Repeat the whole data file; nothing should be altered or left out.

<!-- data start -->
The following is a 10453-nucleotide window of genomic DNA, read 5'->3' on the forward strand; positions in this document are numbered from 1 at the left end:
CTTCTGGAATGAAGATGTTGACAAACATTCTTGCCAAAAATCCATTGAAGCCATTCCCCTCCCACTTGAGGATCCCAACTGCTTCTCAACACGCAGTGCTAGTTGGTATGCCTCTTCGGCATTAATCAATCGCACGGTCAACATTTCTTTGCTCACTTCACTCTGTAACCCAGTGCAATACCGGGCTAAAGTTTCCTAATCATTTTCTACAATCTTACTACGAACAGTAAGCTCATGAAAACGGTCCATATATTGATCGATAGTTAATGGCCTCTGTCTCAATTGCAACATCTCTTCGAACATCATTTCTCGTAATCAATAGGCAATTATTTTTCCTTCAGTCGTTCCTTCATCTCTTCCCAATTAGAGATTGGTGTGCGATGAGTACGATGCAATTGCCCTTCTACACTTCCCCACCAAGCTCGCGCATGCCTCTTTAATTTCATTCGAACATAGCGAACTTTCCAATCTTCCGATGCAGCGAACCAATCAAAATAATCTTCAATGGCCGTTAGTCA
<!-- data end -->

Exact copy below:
The following is a 10453-nucleotide window of genomic DNA, read 5'->3' on the forward strand; positions in this document are numbered from 1 at the left end:
CTTCTGGAATGAAGATGTTGACAAACATTCTTGCCAAAAATCCATTGAAGCCATTCCCCTCCCACTTGAGGATCCCAACTGCTTCTCAACACGCAGTGCTAGTTGGTATGCCTCTTCGGCATTAATCAATCGCACGGTCAACATTTCTTTGCTCACTTCACTCTGTAACCCAGTGCAATACCGGGCTAAAGTTTCCTAATCATTTTCTACAATCTTACTACGAACAGTAAGCTCATGAAAACGGTCCATATATTGATCGATAGTTAATGGCCTCTGTCTCAATTGCAACATCTCTTCGAACATCATTTCTCGTAATCAATAGGCAATTATTTTTCCTTCAGTCGTTCCTTCATCTCTTCCCAATTAGAGATTGGTGTGCGATGAGTACGATGCAATTGCCCTTCTACACTTCCCCACCAAGCTCGCGCATGCCTCTTTAATTTCATTCGAACATAGCGAACTTTCCAATCTTCCGATGCAGCGAACCAATCAAAATAATCTTCAATGGCCGTTAGTCA